We made a quick pit-stop for lunch.
Then we went to the Flanders Fields Museum in Ypres.
These were the soldiers’ uniforms. From left to right: United States, Germany, France, and Canada.
We then headed back to our van.
Ypres was a beautiful town. This is the Menin Gate – a memorial to the missing. They conduct a Last Post Ceremony here.
United States Memorial – 27th & 30th division.
These are craters created from exploded mines. Today they just look like ponds. If I remember correctly, the second & third picture is of the Spanbroekmolen Mine Crater. This was the site of the largest of the 19 mine explosions detonated to signal the start of the Messines phase of Third Ypres, the ‘Pool of Peace’ – Spanbroekmolen – was formed by a 91,000lb ammonal explosion set off at 0310 on 7 June 1917 underneath one of the then highest German front-line positions on Messines Ridge. The sound of the 19 mine explosions was apparently heard as far away as Dublin, and in Downing Street itself. It was considered the loudest man made sound until that point. (some of this information taken from http://www.firstworldwar.com/today/poolofpeace.htm). Our guide also mentioned that it created a man-made earthquake.
Our last stop was at Hill 60. The Australian & English memorials were also here.
I highly recommend this tour. Our guide, Nathan, was very knowledgeable.
Once we were back in Bruges, we went to 2be for a drink.
These are some more pictures of the hotel from “In Bruges.”
We had dinner that night at Poulet Moules . Andrew had some mussels, go figure! Moules is the French word for mussels. I had a goat cheese salad and soup. Dinner was very good.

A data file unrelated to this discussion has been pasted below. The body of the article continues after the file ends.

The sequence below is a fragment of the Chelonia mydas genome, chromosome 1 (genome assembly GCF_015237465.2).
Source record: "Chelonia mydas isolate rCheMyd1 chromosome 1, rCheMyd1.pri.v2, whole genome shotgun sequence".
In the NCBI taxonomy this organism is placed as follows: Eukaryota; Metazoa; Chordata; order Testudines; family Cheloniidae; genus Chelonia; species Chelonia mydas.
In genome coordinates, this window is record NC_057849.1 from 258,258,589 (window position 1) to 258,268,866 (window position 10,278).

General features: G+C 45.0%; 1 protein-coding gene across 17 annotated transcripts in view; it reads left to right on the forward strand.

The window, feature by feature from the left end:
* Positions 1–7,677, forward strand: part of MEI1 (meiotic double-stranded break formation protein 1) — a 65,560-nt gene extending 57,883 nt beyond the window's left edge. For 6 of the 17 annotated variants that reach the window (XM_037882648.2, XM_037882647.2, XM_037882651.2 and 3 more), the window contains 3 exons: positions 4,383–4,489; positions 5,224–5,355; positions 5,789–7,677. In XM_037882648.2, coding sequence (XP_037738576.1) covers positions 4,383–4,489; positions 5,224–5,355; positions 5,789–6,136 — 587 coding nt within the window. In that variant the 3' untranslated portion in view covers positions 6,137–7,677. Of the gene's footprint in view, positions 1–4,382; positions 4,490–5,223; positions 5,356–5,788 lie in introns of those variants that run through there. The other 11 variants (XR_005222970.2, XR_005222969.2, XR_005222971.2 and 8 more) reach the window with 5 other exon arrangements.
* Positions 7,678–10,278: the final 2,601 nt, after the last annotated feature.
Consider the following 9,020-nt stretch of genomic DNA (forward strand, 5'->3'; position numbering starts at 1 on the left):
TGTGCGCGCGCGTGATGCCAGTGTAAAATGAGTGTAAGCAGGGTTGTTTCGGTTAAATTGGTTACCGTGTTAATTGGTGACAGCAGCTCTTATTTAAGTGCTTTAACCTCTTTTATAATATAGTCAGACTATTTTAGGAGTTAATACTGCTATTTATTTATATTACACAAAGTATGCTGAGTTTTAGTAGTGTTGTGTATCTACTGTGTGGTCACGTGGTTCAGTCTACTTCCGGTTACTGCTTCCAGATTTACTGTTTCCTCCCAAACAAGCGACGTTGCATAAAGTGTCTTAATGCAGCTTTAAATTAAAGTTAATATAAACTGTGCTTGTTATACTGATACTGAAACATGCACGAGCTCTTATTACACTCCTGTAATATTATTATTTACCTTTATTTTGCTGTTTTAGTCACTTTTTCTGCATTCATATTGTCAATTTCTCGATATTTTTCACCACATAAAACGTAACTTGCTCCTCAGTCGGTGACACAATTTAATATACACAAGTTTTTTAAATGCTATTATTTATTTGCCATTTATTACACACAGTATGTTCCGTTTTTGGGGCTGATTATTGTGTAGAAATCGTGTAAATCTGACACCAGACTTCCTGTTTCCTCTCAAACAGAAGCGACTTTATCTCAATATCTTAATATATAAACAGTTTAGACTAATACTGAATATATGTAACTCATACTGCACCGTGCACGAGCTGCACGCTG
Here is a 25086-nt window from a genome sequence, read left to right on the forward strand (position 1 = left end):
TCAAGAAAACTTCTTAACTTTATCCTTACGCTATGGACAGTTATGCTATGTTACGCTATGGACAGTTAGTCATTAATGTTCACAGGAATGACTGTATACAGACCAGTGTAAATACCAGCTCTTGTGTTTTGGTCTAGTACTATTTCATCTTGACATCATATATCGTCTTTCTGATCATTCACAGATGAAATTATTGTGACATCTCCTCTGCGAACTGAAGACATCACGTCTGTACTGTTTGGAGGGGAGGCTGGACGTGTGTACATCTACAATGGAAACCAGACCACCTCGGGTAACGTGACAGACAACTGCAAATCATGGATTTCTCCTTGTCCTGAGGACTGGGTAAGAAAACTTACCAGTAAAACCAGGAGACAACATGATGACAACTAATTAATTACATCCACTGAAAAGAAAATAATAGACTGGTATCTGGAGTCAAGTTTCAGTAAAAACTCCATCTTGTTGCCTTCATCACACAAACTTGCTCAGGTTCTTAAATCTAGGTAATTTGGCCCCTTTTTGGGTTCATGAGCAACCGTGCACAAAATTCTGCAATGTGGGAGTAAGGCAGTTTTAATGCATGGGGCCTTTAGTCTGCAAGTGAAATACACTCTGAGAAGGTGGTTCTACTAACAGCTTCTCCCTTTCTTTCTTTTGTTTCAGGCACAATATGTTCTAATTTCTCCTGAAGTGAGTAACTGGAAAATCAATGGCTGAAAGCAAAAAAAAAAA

After dinner, we went for a walk around town.
This is a statue of Papageno in front of Stadsschouwburg Theatre. Papageno is a bird catcher in Mozart’s opera ‘The Magic Flute’.
I loved this boat!
We found the windmills on the outside of town.
Bruges is beautiful at night.
On our last morning, we set off to explore! I’m posing in front of Gentpoort (Gate of Ghent). This is one of four remaining medieval city gates in Bruges. I’m smirking in the second photo because I noticed that some people working on a boat were watching me.
Our first stop that morning was at De Halve Maan Brewery. This is the only family brewery in the center of Bruges that is still active. We took the tour through the brewery. Our guide was originally from Alaska and had just gotten engaged to her Belgian boyfriend!
The view at the top of the brewery was great! It is the 3rd highest point in Bruges and would have to serve as our major viewpoint because as we would find out later today we would be too late to go up in the Belfry. I think we made out pretty good though.
After the tour we enjoyed our free beer and a little lunch.
We popped into the Church of Our Lady to view Michelangelo’s depiction of the Madonna and Child. The child is throwing out an “M” symbol so that you know it is Michelangelo’s work.
The inside of the church was beautiful.
We then went to The Chocolate Line to try some more chocolates. We still preferred the ones from the first shop we visited.
To keep with the chocolate theme, we visited Choco-Story. This is a museum dedicated to everything chocolate. We learned a lot about the history and at the end we were able to watch a chocolate demonstration complete with a sample!
Coffee shops are just our thing and we hadn’t really been to one in Bruges yet. We fixed that by visiting Vero Caffe. Good choice!
We made our way back to The Basilica of the Holy Blood. The third picture is where you get to see the blood. It was interesting to see and I’m glad to have seen it. It does make you wonder though, is it really what they claim it is?
We ran over to the Belfry to get in line to climb to the top, only to find out that they were closing down early due to the line. Damn, I really wanted to climb the 366 steps to the top…I guess this awesome picture will have to do instead.
When in Bruges, have as much beer as you can. We found our way to De Garre which is still a tourist spot thanks to the internet and guides, but hidden off of the main path. This place dates back to the 1700s. Our guide told us that they will only sell you 3 house tripel beers in one setting due to the strength (average 11%). Each beer is served with cheese. I had read somewhere that this place made them think of the Prancing Pony from LOTR – that’s cool.
Our last stop was at Chez Vincent. We wanted to have fresh fries before we left Belgium! This is supposed to be the home of the fry after all. We did not leave unsatisfied.
Goodbye, Brugge! You have been wonderful.